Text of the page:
In the 10-year period 1995 through 2004, 717 law enforcement officers died from accidents occurring in the line of duty. Of these officers, 404 were killed in automobile mishaps, 120 were killed after they were struck by vehicles, 60 were killed in motorcycle accidents, and 43 lost their lives in aircraft accidents. In addition, 28 of the officers were mistakenly shot, 21 drowned, 20 died from falls, and 21 of the officers lost their lives in other situations. (See on Table 59.)
When compiling the Nation’s crime data geographically, the UCR Program divides the United States into four regions: the Northeast, the Midwest, the South, and the West. Regionally, 39 of the officers killed in accidents occurring in the line of duty in 2004 were employed by law enforcement agencies in the South, 15 were employed by agencies in the West, 15 were employed by agencies in the Midwest, and 10 victim officers were employed by agencies in the Northeast. Three officers were killed in accidents in Puerto Rico.
An examination of 10 years of data (1995–2004) by region revealed that of the 717 officers who were accidentally killed during that period, 344 officers worked for agencies in the South, 156 were employed by agencies in the West, 119 worked in the Midwest, 75 were employed by agencies in the Northeast, and 23 worked in U.S. Territories. (See Table 46.)
A review of the 2004 data by month showed that of the 82 officers accidentally killed, most, 14, died as a result of accidents that occurred in July and the fewest, 2, in November. However, data from 1995–2004 showed that of the total number, more officers, 76, were involved in fatal accidents in October than in any other month. The fewest number of deaths, 40, was the result of accidents that occurred in March. (See Table 50.)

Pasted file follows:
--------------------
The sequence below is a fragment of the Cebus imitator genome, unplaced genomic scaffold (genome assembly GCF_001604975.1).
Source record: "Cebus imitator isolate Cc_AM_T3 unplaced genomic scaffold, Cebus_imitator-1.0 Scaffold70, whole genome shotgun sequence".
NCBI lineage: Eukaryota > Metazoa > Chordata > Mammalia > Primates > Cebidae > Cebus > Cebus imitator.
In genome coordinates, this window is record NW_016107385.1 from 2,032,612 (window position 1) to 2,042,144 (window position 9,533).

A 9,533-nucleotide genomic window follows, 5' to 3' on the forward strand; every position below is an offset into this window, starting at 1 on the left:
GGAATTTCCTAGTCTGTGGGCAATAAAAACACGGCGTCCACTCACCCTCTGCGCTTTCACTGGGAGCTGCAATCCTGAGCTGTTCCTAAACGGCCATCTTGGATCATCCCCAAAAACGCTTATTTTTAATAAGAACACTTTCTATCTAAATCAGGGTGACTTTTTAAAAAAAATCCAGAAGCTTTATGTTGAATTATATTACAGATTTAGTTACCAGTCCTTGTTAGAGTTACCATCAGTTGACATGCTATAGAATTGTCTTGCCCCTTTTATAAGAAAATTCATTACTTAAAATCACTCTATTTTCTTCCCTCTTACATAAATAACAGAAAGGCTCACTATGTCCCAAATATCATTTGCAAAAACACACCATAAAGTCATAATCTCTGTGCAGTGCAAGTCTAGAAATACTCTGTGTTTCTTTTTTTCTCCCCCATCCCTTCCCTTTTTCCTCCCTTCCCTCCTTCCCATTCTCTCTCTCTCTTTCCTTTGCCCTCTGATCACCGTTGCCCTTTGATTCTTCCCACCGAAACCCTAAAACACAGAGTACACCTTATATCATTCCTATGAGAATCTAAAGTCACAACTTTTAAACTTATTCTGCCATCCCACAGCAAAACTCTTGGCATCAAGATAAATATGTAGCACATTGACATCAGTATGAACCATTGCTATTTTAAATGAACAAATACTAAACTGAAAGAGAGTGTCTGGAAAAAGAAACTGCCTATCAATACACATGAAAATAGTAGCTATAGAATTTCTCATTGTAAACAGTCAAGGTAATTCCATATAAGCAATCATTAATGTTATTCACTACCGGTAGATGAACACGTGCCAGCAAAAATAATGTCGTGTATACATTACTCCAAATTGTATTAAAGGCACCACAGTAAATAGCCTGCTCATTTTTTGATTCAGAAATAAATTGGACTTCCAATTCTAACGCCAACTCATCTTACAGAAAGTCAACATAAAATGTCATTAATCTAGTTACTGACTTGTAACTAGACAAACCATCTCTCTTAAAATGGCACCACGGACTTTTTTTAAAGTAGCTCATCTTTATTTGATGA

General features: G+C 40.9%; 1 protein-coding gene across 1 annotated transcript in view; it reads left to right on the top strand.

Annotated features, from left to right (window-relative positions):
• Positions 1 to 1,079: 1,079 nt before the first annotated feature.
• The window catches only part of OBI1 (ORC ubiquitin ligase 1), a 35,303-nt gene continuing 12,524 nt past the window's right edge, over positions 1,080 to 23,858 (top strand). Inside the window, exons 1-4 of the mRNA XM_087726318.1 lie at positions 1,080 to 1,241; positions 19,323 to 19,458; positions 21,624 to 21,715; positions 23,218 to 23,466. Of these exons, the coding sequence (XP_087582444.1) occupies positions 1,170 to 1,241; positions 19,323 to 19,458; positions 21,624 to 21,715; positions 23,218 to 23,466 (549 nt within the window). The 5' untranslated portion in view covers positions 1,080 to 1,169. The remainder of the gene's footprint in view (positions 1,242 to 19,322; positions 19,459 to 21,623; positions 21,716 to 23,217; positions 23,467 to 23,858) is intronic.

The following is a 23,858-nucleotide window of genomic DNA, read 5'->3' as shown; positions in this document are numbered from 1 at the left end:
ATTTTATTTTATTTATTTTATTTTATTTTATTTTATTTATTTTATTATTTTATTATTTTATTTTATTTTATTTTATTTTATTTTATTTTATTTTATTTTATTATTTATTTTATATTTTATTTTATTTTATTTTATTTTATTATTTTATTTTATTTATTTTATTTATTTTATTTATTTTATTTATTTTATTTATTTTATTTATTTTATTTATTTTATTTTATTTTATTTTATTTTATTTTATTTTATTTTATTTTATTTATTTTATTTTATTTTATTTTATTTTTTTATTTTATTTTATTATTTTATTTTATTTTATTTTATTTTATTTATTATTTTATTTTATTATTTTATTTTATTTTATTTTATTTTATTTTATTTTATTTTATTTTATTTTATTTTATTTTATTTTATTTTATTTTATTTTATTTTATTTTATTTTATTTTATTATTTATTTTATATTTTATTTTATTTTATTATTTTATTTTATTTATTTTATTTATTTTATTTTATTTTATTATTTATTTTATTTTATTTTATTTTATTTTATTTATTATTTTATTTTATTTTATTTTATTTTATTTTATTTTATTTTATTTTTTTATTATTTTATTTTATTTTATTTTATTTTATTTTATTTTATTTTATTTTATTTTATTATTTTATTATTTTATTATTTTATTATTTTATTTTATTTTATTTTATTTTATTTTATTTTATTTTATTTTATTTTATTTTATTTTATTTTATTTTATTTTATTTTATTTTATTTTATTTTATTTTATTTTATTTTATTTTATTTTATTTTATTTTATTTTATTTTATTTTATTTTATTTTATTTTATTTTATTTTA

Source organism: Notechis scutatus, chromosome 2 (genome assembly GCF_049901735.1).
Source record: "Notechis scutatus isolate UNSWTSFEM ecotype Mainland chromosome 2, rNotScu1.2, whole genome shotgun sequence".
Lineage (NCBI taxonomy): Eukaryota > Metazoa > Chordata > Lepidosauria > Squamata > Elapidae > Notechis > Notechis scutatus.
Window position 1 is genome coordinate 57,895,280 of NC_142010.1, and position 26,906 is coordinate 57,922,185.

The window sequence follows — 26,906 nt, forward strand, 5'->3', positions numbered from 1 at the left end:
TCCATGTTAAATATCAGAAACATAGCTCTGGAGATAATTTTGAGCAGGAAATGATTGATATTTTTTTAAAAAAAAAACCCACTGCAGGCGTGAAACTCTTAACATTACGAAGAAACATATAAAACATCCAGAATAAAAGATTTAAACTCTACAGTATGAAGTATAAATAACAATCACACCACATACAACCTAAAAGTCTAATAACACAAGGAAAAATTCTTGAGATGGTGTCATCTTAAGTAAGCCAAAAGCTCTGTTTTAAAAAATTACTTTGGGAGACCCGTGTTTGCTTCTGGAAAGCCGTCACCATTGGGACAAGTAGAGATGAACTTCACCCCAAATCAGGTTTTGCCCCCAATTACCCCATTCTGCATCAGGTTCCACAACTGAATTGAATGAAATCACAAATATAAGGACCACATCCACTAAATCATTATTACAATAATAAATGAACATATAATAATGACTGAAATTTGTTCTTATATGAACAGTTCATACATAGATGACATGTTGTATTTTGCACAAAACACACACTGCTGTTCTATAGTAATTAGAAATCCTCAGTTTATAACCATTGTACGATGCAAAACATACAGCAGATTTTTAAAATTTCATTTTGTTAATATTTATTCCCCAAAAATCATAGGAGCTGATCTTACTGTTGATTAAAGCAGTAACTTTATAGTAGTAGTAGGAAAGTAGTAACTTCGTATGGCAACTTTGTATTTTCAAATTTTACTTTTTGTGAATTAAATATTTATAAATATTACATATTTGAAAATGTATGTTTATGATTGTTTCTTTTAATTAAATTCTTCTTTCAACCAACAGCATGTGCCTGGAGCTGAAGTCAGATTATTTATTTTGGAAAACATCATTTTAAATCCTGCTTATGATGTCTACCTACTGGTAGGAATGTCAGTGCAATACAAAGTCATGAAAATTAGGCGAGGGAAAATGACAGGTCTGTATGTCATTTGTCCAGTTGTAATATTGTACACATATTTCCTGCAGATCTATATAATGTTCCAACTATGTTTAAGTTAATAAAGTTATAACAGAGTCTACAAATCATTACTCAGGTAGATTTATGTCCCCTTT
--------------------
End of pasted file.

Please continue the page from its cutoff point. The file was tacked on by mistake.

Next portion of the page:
A breakdown of the 2004 data by day of the week showed that more officers, 15, were victims of fatal accidents on Sunday than on any other day of the week. The fewest number of officers, 8, died from injuries sustained in accidents that happened on Wednesday. However, data for the last 10 years (1995–2004) revealed Wednesday and Friday to be the most dangerous for officers with a total of 110 accidental deaths occurring on each of these days. Although the number of officers killed in fatal accidents in 2004 was highest on Sunday, data from 1995–2004 showed that the fewest number, 88, was killed on Sunday. (See Table 49.)
For each instance in which officers died in accidents in 2004, law enforcement agencies reported the time that the fatal incident occurred. An examination of the data showed that the greatest number of officers, 22, was involved in fatal incidents within the hours of 12:01 a.m. to 4 a.m. The fewest number of accidental deaths of law enforcement officers, 6, occurred from 4: 01 a.m. to 8 a.m. (See Table 48.)
This held true for the decade as well. Data from 1995–2004 showed that more officers (155) were killed in accidents that occurred from 12:01 a.m. to 4 a.m. than in any other time span during the day. Conversely, the fewest number of officers, 81, were killed in incidents that occurred within the hours of 4:01 a.m. to 8 a.m. The times of the fatal accidents for 13 of the victim officers were not known. (See Table 48.)